African Art: a prestigious Swiss collection

Milan, Wednesday 14 October 2020

2

Senufo, regione di Sikasso (Mali, regione meridionale)

Bright dark patina wood
H 109 cm

Deble Sculpture.
Male sculpture carved based on stylistic criteria common among Senufo sculptors, from the region of Sikasso. Senufo’s emblem, the “Calao” bird, is carved on the head of the figure, which has a long nose connected to the arched eyebrows. Its eyes are closed, his lips and ears protruding. He is tall and slim, with long arms and hands laid on his thighs. The sculpture is supported by a large base and the handle on the head of the figure allows the sculpture to be lifted and beat down against the ground. The light coating on the contact points denotes a prolonged use.

Estimate

€ 12.000 - 16.000

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Provenienza

- Former Paolo Morigi collection (Lugano);
- George F. Keller antique collection (Bern) (Inv. G.F.K. 126);
- Former private collection (Lugano);


Exhibition

- Berna 1980, Musée des Beaux Arts;
- Lugano 2002, Palazzo Riva, Banca Svizzera Italiana (BSI);


Literature

Reproduced in:
- MORIGI PAOLO “Raccolta di un amatore d’arte primitiva” Magliaso, Lugano & Kunstmuseum Berna, Svizzera 1980, tav. 33, pag. 51;
- VENTURI LUCA M. “Anime antiche, arte negra, da una raccolta di sculture dell’Africa occidentale” Banca BSI, Lugano 2002, tav. 4;


- DERBIER ALAIN “Arte e Cultura Africana: Il Museo SMA di Lione” published by Società Missioni Africane, Genova, January-March 2002, n° 53, “La Signora di Latha” pages. 27 - 29;
- LEUZINGER ELSY ”L’Arte dell’Africa Nera” Milan 1972, page 68;
- GLAZE ANITA J. “The Children of Poro” in Bulettin du Musée Barbier-Muller n° 20, Geneva 1983;
- HOLAS B. “Arts de la Cote d’Ivoire: Les trésors du Musée d’Abidjan” Vevey 1969, pages 67 and 155;

Deble sculptures, which generally represent female figures, though sometimes also male ones, used to be routinely kept in the sanctuaries of the “Lo” or “Poro” secret society, which governed the social and religious life of the Senufo population. These works became accidentally known at the start of the 50s thanks to an sudden prophet, M’péni Dembélé. After having introduced a new fetishist cult called “Massa”, he ordered all sanctuaries to be abandoned all the sculptures kept inside to be burned. Fortunately, several beautiful, and now incredibly rare pieces were saved, and they are still proof of the strong creative power of Senufo sculptors. It was by chance in August 1950 that two French catholic missionaries, Reverend Gabriel Clemens and Michel Convers, literally collected some of the sculptures abandoned by Senufo people from the landfills in the northern villages around Korhogo, which would have otherwise disappeared. Some of these works, considered masterpieces of African art, are now exhibited at Rietberg Museum in Zurich and in the Metropolitan Museum of New York.Deble statues were the highest instrument of worship in the “Lo” secret society and were used during the funerals of its most prominent members. Deble statues, however, were also used for at other ceremonies. During initiation ceremonies, for example, the youngest members of “Lo” society, arranged in lines, used to hold Deble statues in front of them and beat their base against the ground to the beat of music. Due to this use, the wooden surface of the arms is now smoother and more worn-out compared to other parts and there are traces of erosion on the base.Through the rhythmic and muffled blows on the floor, the young villagers sought to evoke the helping presence of the souls of the dead living inside the ground and of “Katieleo”, the mother goddess, so that she could purify the ground and make it fertile. The songs were uttered in the secret language of “Lo” society and were accompanied by the sound of wooden trumpets and instruments made out of pumpkins.Except for some formal differences related to the subgroups of origin, being traditional figures, all Deble sculptures have common features: they are carved using hardwood (Vitex doniana or Sterocarpus erinaceus), have a vertical and elongated structure and a space left between the arms and the body to allow handling, as well as a large base. As they were used for the initiation ceremonies of the youngest members of “Lo” society, their average height is between 60 and 90 cm, although some statues are 135 cm high. The sculptures of Senufo groups living in the northern part of Ivory Coast and in southern Mali were influenced by Dogon and Bambara art, and this is reflected by the structure in blocks and the front-facing position of the human figure.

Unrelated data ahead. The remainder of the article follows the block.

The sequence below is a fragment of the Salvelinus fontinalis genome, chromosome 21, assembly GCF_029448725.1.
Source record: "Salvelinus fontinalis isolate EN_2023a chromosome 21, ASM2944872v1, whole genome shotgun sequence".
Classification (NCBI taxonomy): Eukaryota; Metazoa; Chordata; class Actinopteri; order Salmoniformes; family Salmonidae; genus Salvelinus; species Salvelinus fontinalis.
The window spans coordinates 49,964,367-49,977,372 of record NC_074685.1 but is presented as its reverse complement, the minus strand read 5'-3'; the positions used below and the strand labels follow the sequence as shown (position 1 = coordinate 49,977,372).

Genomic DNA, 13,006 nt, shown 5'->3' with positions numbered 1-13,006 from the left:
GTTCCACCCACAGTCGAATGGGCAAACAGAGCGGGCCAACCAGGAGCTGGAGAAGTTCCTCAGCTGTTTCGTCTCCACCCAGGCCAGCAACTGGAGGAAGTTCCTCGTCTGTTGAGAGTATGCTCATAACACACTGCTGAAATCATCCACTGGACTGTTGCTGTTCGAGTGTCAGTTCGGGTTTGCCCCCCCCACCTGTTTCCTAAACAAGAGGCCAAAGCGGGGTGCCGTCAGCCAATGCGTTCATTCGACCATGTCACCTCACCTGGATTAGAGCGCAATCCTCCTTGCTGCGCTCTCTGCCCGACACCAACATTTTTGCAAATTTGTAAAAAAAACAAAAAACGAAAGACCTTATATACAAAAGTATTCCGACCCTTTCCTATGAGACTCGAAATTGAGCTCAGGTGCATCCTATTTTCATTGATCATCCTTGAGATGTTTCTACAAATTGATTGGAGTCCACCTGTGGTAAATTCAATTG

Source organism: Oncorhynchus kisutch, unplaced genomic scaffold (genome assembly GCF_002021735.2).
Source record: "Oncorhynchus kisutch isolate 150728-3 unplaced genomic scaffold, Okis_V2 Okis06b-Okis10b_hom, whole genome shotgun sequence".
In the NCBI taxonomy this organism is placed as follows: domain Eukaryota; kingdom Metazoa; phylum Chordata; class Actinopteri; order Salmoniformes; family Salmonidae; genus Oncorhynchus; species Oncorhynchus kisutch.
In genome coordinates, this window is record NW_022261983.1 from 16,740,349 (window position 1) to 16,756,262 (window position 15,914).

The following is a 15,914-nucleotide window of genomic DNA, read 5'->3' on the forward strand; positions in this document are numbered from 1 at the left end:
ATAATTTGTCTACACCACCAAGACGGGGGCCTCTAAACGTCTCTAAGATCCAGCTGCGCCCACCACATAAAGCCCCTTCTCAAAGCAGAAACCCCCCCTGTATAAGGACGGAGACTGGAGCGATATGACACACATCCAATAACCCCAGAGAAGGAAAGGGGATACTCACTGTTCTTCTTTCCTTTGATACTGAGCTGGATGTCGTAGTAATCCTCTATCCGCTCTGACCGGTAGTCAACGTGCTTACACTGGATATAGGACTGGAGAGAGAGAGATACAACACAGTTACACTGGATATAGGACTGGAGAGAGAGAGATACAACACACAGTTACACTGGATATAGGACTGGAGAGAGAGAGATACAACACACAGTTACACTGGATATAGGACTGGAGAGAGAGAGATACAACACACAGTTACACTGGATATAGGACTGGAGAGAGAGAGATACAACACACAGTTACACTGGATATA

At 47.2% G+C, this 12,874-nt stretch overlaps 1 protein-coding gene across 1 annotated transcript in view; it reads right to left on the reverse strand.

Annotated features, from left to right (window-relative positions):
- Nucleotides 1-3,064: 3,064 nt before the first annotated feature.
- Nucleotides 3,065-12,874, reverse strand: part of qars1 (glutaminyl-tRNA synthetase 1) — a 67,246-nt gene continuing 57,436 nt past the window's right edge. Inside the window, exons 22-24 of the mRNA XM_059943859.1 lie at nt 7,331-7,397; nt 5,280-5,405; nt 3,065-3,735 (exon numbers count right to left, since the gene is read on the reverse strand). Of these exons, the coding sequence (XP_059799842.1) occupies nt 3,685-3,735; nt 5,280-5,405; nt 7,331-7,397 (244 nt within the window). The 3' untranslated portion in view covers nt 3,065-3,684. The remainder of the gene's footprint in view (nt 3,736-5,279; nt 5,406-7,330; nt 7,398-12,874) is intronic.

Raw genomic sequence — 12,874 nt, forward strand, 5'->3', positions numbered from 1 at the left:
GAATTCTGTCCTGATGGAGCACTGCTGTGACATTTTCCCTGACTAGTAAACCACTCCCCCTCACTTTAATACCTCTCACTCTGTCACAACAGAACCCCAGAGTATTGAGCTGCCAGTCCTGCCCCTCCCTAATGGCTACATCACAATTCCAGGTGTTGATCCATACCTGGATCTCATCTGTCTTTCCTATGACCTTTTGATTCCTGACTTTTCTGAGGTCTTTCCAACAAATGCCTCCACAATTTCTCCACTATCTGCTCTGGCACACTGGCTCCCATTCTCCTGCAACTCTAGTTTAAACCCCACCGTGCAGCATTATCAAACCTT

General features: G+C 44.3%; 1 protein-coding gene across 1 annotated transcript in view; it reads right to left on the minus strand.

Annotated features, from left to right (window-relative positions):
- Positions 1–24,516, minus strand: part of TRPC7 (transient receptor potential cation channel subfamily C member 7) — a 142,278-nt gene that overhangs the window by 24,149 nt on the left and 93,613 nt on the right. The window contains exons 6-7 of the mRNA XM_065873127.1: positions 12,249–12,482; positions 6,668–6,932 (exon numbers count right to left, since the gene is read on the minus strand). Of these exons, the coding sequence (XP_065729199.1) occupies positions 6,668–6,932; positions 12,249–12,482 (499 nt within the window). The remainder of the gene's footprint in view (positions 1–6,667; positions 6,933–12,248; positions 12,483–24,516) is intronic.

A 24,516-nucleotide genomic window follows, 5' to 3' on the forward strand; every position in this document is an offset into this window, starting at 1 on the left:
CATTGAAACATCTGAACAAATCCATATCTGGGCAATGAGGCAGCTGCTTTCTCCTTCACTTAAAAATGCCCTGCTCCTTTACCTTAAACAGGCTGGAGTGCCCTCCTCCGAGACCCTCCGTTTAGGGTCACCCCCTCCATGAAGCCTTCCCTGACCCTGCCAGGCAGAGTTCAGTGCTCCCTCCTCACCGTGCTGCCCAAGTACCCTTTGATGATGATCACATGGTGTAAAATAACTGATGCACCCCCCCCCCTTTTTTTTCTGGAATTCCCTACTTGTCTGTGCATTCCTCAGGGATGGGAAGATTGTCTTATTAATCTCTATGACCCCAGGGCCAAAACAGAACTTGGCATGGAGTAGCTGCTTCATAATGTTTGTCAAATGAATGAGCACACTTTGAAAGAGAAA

Contact

African Art

Via Paolo Sarpi, 6 - milano
Phone: 02 3363801